I’m astounded of the number of people who are talking about last week’s Supreme Court eminent domain decision in Kelo v. New London. Can it be that people are finally catching on — that erosion of our constitutional rights is being noticed? In alpha order, here’s Betsy Buckheit’s thoughts, Buckheit #2, and Bruce Moreland, from the Northfield area.

Here’s the decision, Kelo, et al. v. City of New London, et al. It’s long but well worth the read.

The glimmer that jumped out at me is set out in today’s STrib too:

The court’s opinion basically invited state legislatures across the county to restrict the broad power of eminent domain that exists under current law.

Here’s what Ralph Nader had to say about it, thanks to Barbara Vaile for sending it around, it’s posted on U.S. Newswire:

Statement of Ralph Nader on Supreme Court Eminent Domain

6/23/2005 6:53:00 PM

To: National Desk

Contact: Ralph Nader, 202-387-8030

WASHINGTON, June 23 /U.S. Newswire/ — Following is a statement of Ralph Nader on the Supreme Court eminent domain:

The U.S. Supreme Court’s decision in Kelo v City of New London mocks common sense, tarnishes constitutional law and is an affront to fundamental fairness.

The Fifth Amendment to the United States Constitution permits government to seize private property for a “public use,” such as a highway, railroad, or military facility, provided it gives the owner “just compensation.” Many state constitutions have similar provisions. But in modern times it has become common for the government, usually at the state or local level, to seize property and transfer it to another private party rather than maintaining it for public use.

Hundreds of abuses of eminent domain have occurred during the last few decades, with municipalities playing reverse Robin Hood? taking from ordinary citizens and giving to powerful individual developers or corporations. In many cases, the alleged public benefit is a transparent cover for what amounts to legalized theft.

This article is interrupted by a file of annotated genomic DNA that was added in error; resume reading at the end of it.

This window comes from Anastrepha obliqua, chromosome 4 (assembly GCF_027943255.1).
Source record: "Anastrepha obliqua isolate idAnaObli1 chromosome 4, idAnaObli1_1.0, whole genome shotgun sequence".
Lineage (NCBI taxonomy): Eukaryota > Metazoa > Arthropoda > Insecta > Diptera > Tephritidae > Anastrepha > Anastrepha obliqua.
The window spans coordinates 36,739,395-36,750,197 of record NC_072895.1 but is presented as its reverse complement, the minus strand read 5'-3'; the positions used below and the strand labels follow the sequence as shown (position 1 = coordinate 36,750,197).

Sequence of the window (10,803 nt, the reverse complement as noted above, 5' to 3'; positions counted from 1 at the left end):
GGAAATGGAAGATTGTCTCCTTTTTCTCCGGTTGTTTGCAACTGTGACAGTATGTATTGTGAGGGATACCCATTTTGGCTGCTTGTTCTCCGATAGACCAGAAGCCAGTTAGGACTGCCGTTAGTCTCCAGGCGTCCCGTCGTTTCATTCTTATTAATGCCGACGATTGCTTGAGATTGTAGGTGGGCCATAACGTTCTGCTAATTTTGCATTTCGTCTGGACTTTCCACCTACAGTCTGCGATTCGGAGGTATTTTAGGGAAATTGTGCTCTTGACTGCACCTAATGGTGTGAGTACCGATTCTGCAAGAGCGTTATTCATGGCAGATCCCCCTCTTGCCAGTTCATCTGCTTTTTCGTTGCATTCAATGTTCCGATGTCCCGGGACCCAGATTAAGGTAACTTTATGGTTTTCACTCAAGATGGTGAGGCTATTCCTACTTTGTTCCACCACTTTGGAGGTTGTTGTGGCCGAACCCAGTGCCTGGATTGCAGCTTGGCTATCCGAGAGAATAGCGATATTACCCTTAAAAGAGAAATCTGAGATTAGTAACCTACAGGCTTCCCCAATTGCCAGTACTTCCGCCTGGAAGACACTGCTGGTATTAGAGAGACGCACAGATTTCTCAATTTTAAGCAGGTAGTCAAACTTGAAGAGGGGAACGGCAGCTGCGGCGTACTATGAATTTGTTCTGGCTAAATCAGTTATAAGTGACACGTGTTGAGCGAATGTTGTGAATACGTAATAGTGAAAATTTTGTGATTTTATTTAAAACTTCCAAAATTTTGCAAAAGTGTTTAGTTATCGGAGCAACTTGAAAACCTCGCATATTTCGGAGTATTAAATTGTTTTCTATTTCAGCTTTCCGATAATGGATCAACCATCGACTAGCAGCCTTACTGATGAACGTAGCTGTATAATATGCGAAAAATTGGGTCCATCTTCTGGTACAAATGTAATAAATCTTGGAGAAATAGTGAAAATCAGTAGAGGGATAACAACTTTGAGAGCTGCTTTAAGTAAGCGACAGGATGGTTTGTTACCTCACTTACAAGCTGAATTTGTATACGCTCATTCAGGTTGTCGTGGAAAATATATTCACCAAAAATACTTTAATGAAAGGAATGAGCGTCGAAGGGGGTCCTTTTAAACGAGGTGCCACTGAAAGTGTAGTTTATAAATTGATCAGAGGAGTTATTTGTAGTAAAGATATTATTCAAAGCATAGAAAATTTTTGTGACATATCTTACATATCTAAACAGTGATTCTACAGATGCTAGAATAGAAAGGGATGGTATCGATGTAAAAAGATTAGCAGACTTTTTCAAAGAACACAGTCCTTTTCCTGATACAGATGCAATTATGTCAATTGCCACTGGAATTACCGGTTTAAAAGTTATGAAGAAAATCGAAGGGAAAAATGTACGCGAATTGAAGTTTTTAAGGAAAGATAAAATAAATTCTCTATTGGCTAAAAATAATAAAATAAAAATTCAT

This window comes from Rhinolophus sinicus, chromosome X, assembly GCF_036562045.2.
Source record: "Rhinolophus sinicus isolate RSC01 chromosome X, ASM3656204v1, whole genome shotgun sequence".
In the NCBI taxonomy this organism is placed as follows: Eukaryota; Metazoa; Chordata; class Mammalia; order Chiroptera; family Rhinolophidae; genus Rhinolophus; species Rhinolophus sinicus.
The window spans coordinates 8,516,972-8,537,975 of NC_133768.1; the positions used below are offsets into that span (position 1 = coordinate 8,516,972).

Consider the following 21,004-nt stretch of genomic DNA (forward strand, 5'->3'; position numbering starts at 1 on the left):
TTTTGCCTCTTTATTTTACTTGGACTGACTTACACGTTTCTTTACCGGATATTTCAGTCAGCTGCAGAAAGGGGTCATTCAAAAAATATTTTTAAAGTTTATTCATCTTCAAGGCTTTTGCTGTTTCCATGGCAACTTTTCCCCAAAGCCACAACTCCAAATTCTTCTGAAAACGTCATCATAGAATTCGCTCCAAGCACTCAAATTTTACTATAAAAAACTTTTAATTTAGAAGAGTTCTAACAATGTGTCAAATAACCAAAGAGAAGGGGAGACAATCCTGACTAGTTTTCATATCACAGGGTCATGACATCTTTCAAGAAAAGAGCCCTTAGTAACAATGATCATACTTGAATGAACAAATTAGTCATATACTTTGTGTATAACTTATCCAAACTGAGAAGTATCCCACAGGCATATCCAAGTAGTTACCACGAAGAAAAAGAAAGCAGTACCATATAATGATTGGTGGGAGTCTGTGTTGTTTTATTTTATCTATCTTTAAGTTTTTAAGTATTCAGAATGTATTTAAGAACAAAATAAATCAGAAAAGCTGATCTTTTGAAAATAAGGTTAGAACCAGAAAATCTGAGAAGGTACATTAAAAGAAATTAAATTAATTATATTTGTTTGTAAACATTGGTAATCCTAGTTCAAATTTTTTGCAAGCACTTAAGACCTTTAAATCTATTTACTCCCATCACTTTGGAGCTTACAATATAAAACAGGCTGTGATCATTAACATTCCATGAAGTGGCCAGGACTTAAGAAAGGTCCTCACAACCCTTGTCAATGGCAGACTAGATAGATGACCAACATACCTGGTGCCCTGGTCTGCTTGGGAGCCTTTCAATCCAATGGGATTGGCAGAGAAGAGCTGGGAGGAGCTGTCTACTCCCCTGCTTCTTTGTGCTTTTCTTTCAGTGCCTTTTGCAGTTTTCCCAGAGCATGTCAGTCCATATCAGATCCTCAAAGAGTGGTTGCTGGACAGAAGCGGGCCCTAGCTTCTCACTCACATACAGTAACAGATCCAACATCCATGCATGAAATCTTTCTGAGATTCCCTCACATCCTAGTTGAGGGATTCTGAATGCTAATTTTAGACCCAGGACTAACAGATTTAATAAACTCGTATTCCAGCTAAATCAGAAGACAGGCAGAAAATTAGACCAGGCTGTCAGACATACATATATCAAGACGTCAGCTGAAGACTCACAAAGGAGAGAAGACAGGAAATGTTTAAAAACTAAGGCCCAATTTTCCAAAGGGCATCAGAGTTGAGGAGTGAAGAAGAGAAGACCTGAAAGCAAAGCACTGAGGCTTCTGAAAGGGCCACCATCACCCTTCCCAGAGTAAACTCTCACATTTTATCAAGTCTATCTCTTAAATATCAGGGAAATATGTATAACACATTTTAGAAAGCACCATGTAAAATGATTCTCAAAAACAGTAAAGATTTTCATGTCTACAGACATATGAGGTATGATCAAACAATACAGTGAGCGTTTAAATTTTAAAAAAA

With today’s decision, the Court has abdicated its role as guardian of the Constitution and individual rights. This decision authorizes courts across the country to allow self- defining misuses of “public use” and “public benefit” requirements. State courts, however, remain free to impose more reasonable restraints on government taking of individual property.

For a more detailed discussion of this topic see: Ralph Nader & Alan Hirsch, “Making Eminent Domain Humane,” 49 Villanova Law Review 207 (2004).

For More information contact: Ralph Nader 202-387-8030

Burton Hanson had a few things to say about this too today.

Check Minnesota’s Walser July, 2001 appellate case, and April, 2002 MN Supreme Court case, where land was taken in Richfield for Best Buy, at 494 and Penn (I can remember when that was a farm!). Last time I drove by, there as a big “for lease” sign… hmmmmm…

Who cares about eminent domain? Look at that Mesaba bill, lines 41.8-41.14, where a private company was granted eminent domain to build a power plant we don’t need, where a legislative mandate was required for a power purchase agreement because there’s no market for electricity. Eminent domain is just one of the unprecedented perks for this for-profit corporation that is NOT a public service corporation. Just who is benefitting? Where’s the public purpose?

Here’s the Mesaba language:

40.12 ARTICLE 4
40.15 Subdivision 1. [DEFINITION.] For the purposes of this
40.16 section, the term “innovative energy project” means a proposed
40.17 energy generation facility or group of facilities which may be
40.18 located on up to three sites:
40.19 (1) that makes use of an innovative generation technology
40.20 utilizing coal as a primary fuel in a highly efficient
40.21 combined-cycle configuration with significantly reduced sulfur
40.22 dioxide, nitrogen oxide, particulate, and mercury emissions from
40.23 those of traditional technologies;
40.24 (2) that the project developer or owner certifies is a
40.25 project capable of offering a long-term supply contract at a
40.26 hedged, predictable cost; and
40.27 (3) that is designated by the commissioner of the iron
40.28 range resources and rehabilitation board as a project that is
40.29 located in the taconite tax relief area on a site that has
40.30 substantial real property with adequate infrastructure to
40.31 support new or expanded development and that has received prior
40.32 financial and other support from the board.